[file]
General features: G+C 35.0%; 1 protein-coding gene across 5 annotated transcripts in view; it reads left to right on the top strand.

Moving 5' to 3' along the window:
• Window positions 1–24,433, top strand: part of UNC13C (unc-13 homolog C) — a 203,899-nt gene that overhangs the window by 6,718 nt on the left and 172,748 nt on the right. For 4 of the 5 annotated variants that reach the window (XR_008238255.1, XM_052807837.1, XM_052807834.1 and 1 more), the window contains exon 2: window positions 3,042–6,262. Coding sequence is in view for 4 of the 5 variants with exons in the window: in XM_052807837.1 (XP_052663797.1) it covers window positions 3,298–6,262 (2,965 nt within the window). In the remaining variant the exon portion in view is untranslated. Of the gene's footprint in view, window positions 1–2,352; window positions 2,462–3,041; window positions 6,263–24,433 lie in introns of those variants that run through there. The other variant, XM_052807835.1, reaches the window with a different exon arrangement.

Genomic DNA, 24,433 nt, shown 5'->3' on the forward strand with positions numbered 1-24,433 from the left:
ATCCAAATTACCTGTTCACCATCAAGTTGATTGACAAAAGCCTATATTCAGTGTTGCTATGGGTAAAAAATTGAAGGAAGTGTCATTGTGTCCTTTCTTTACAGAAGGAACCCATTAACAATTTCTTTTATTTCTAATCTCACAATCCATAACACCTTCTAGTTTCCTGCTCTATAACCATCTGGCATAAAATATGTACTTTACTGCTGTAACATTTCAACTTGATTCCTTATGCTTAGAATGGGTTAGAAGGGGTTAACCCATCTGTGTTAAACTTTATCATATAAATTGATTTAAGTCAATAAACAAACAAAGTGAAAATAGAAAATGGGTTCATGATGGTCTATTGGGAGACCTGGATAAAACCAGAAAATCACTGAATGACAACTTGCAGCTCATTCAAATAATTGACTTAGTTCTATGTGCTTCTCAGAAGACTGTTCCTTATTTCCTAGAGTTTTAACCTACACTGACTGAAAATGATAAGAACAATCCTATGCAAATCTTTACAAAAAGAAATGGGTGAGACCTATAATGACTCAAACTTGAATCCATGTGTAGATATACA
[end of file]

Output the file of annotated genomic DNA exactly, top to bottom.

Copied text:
General features: G+C 35.0%; 1 protein-coding gene across 5 annotated transcripts in view; it reads left to right on the top strand.

Moving 5' to 3' along the window:
• Window positions 1–24,433, top strand: part of UNC13C (unc-13 homolog C) — a 203,899-nt gene that overhangs the window by 6,718 nt on the left and 172,748 nt on the right. For 4 of the 5 annotated variants that reach the window (XR_008238255.1, XM_052807837.1, XM_052807834.1 and 1 more), the window contains exon 2: window positions 3,042–6,262. Coding sequence is in view for 4 of the 5 variants with exons in the window: in XM_052807837.1 (XP_052663797.1) it covers window positions 3,298–6,262 (2,965 nt within the window). In the remaining variant the exon portion in view is untranslated. Of the gene's footprint in view, window positions 1–2,352; window positions 2,462–3,041; window positions 6,263–24,433 lie in introns of those variants that run through there. The other variant, XM_052807835.1, reaches the window with a different exon arrangement.

Genomic DNA, 24,433 nt, shown 5'->3' on the forward strand with positions numbered 1-24,433 from the left:
ATCCAAATTACCTGTTCACCATCAAGTTGATTGACAAAAGCCTATATTCAGTGTTGCTATGGGTAAAAAATTGAAGGAAGTGTCATTGTGTCCTTTCTTTACAGAAGGAACCCATTAACAATTTCTTTTATTTCTAATCTCACAATCCATAACACCTTCTAGTTTCCTGCTCTATAACCATCTGGCATAAAATATGTACTTTACTGCTGTAACATTTCAACTTGATTCCTTATGCTTAGAATGGGTTAGAAGGGGTTAACCCATCTGTGTTAAACTTTATCATATAAATTGATTTAAGTCAATAAACAAACAAAGTGAAAATAGAAAATGGGTTCATGATGGTCTATTGGGAGACCTGGATAAAACCAGAAAATCACTGAATGACAACTTGCAGCTCATTCAAATAATTGACTTAGTTCTATGTGCTTCTCAGAAGACTGTTCCTTATTTCCTAGAGTTTTAACCTACACTGACTGAAAATGATAAGAACAATCCTATGCAAATCTTTACAAAAAGAAATGGGTGAGACCTATAATGACTCAAACTTGAATCCATGTGTAGATATACA